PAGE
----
have already been fully paid and the debtor still has surplus property for the unsecured creditors).7 The danger for the judgment creditor is that in filing for bankruptcy, this may cause other unsecured creditors to surface and file a proof of debt with the Official Assignee. Due to the pari passu principle, the judgment debt may not be fully paid. In contrast, if a judgment creditor successfully enforces a judgment debt via a WSS and the property is sold, that judgment creditor is entitled to the surplus of the sale proceeds after paying off the costs of the sale and mortgage over the property.8 Thus, enforcing a judgment through the bankruptcy process may actually yield a lesser sum as compared to a WSS. It is for this reason that the WSS remains an important and effective mode of enforcing a judgment.

3 Unfortunately, the simple question of whether a creditor may enforce a judgment by way of a WSS against a judgment debtor who owns a jointly tenanted property with another has been fraught with uncertainty for more than 20 years. In fact, even the threshold issue of whether a WSS may attach to jointly tenanted property has been subject to controversy, with numerous conflicting cases at the High Court level.

4 Besides this controversy, the procedure in relation to executing a WSS is mystifying to say the least. The principal statute governing land registration, the Land Titles Act9 (“LTA”), and Rules of Court10 (“ROC”) are not harmoniously drafted and use different terms resulting in the law in this area to be bewildering. It is not an exaggeration to say that the current state of law and procedure is nothing short of a disgrace and may be likened to a treacherous maze for unwary judgment creditors and their advisors.

5 In terms of the law and procedure of executing a WSS, the following are issues to be resolved:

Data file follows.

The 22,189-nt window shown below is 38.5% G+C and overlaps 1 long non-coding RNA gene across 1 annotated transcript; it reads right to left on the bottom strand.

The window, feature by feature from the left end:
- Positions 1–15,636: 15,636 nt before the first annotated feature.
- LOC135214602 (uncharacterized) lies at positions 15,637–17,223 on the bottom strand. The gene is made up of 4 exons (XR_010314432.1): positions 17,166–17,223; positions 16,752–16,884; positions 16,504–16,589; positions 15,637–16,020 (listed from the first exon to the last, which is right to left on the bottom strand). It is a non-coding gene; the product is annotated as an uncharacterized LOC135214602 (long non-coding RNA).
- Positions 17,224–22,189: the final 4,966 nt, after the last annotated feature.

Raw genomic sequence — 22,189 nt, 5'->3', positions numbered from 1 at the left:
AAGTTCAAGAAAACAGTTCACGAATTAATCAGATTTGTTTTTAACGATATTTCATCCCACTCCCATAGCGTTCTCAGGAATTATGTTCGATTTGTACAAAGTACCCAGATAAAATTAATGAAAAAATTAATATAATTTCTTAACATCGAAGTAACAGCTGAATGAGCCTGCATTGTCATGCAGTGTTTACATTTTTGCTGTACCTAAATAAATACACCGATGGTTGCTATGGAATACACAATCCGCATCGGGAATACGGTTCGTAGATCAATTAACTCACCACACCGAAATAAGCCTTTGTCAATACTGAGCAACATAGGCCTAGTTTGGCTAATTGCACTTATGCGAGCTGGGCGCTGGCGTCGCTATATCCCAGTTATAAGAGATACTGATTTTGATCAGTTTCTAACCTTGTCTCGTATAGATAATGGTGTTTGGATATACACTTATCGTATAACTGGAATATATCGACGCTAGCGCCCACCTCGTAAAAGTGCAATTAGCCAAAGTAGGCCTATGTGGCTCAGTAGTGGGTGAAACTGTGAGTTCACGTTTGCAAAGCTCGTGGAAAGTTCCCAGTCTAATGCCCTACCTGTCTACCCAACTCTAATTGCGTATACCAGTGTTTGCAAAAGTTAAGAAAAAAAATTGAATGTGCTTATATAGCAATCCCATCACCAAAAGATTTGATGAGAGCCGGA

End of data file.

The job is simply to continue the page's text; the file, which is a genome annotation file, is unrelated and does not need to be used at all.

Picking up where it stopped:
(a) What is the correct form to register under the LTA and ROC?

(b) How long does registration under the LTA last?

(c) How does a judgment debtor extend the registration?

(d) How does a debtor compel a sale if there is a pre-existing mortgagee who does not consent to the sale?

(e) Whether a sale pursuant to a WSS is merely a sale of the judgment debtor's aliquot share in the jointly tenanted property or the entire property?

(f) How are priorities in relation to the surplus sale proceeds determined?

6 A failure to comply with the proper procedure in connection with the registration of the WSS and effect a sale before the registration lapses may lead to the dire consequence of loss of priority. This article seeks to offer solutions to the theoretical and practical difficulties of registering a WSS, compelling a sale in the face of a mortgagee's objection and the issue of priorities in relation to the surplus of the sale proceeds.

II. Is the interest of a joint tenant exigible to a Writ of Seizure and Sale?
A. What is a Writ of Seizure and Sale?

7 A WSS is the principal way a judgment creditor may enforce a money judgment in Singapore against a judgment debtor's property.11 Section 13 of the Supreme Court of Judicature Act (“SCJA”) provides:12

A judgment for the payment of money to any person … may be enforced by a writ, to be called a writ of seizure and sale, under which all property, movable or immovable, of whatever description, of a judgment debtor may be seized … [emphasis added]